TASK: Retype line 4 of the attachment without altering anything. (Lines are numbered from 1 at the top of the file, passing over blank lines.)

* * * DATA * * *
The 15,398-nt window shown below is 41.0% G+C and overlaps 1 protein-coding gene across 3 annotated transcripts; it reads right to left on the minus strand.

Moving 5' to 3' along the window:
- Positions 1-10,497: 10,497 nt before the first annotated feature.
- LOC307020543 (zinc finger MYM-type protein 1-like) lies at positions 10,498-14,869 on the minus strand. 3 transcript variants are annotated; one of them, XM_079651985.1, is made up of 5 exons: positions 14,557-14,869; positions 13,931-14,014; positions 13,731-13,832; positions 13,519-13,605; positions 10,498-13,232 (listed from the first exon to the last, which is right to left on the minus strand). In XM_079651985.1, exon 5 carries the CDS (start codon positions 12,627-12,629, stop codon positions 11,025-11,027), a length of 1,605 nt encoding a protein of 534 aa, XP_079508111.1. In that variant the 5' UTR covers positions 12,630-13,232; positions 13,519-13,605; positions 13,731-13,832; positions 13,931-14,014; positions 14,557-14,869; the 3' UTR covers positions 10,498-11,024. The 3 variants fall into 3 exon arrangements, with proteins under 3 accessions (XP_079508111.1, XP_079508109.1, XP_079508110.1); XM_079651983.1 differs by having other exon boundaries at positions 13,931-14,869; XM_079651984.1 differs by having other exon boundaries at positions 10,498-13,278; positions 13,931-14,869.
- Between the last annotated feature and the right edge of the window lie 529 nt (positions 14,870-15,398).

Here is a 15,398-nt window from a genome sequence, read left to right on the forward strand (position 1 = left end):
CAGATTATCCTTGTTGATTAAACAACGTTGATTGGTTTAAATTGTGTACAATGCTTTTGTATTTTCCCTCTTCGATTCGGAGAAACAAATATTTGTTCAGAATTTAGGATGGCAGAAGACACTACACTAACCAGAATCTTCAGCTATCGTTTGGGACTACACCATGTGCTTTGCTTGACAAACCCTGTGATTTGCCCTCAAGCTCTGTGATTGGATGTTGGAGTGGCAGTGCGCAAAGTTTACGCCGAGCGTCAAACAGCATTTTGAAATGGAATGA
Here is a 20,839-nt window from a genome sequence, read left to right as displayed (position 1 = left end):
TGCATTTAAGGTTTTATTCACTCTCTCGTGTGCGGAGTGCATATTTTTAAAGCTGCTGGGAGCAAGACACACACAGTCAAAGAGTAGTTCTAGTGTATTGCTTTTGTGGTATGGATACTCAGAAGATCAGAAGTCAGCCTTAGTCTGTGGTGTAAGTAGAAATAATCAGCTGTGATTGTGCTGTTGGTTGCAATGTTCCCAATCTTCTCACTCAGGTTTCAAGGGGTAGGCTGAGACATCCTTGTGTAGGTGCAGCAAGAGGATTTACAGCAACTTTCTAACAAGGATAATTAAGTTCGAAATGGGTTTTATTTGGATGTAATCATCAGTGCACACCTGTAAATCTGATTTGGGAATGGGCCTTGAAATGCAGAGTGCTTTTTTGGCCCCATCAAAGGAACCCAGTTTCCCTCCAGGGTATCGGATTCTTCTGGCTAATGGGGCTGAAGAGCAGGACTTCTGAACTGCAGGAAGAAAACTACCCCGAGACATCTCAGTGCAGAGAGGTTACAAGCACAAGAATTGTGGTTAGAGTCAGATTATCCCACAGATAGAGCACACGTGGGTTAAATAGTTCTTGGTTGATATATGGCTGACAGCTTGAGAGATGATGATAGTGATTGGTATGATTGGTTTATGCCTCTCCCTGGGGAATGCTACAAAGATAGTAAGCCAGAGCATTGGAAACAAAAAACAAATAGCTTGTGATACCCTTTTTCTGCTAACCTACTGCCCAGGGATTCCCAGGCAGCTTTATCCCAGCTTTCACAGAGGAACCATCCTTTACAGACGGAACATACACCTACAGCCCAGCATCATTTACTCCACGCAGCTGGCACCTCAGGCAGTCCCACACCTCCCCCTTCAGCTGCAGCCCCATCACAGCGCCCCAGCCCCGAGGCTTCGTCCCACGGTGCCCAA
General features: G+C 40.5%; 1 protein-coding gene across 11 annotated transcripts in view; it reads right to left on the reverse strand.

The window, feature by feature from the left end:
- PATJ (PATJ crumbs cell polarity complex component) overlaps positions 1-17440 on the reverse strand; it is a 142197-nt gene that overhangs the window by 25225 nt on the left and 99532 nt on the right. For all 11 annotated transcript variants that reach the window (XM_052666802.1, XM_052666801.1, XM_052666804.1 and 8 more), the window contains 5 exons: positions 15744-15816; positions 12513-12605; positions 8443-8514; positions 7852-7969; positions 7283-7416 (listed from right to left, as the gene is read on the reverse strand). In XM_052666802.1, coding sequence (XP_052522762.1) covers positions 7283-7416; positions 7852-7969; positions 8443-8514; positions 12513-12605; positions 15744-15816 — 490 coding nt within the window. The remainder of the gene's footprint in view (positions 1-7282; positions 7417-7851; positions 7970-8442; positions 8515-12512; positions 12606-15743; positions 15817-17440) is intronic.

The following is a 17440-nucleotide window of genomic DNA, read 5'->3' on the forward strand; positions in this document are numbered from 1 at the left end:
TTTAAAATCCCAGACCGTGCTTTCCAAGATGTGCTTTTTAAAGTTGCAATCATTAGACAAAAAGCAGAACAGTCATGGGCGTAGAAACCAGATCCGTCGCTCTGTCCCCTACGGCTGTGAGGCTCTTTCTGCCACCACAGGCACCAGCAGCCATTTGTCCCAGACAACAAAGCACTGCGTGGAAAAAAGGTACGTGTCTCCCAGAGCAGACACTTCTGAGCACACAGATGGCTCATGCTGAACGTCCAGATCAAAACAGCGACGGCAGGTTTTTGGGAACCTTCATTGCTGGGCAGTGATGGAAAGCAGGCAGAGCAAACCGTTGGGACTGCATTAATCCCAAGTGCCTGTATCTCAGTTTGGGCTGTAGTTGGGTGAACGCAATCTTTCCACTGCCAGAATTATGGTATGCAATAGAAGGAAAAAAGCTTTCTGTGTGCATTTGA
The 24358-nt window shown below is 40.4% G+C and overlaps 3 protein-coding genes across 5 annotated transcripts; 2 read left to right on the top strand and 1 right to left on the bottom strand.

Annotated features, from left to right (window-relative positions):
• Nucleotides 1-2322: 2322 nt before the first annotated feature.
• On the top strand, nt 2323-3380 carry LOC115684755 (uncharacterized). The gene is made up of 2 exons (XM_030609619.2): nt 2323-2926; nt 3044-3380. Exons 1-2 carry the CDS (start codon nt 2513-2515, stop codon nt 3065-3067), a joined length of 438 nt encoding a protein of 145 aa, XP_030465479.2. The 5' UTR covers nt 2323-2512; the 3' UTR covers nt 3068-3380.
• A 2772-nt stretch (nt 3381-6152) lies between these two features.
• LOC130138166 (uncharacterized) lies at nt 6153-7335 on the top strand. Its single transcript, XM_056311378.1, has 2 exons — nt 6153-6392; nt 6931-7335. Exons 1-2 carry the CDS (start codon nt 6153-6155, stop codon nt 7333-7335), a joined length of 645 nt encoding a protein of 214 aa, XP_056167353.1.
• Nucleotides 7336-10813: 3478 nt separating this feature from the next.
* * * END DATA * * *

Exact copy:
- LOC307020543 (zinc finger MYM-type protein 1-like) lies at positions 10,498-14,869 on the minus strand. 3 transcript variants are annotated; one of them, XM_079651985.1, is made up of 5 exons: positions 14,557-14,869; positions 13,931-14,014; positions 13,731-13,832; positions 13,519-13,605; positions 10,498-13,232 (listed from the first exon to the last, which is right to left on the minus strand). In XM_079651985.1, exon 5 carries the CDS (start codon positions 12,627-12,629, stop codon positions 11,025-11,027), a length of 1,605 nt encoding a protein of 534 aa, XP_079508111.1. In that variant the 5' UTR covers positions 12,630-13,232; positions 13,519-13,605; positions 13,731-13,832; positions 13,931-14,014; positions 14,557-14,869; the 3' UTR covers positions 10,498-11,024. The 3 variants fall into 3 exon arrangements, with proteins under 3 accessions (XP_079508111.1, XP_079508109.1, XP_079508110.1); XM_079651983.1 differs by having other exon boundaries at positions 13,931-14,869; XM_079651984.1 differs by having other exon boundaries at positions 10,498-13,278; positions 13,931-14,869.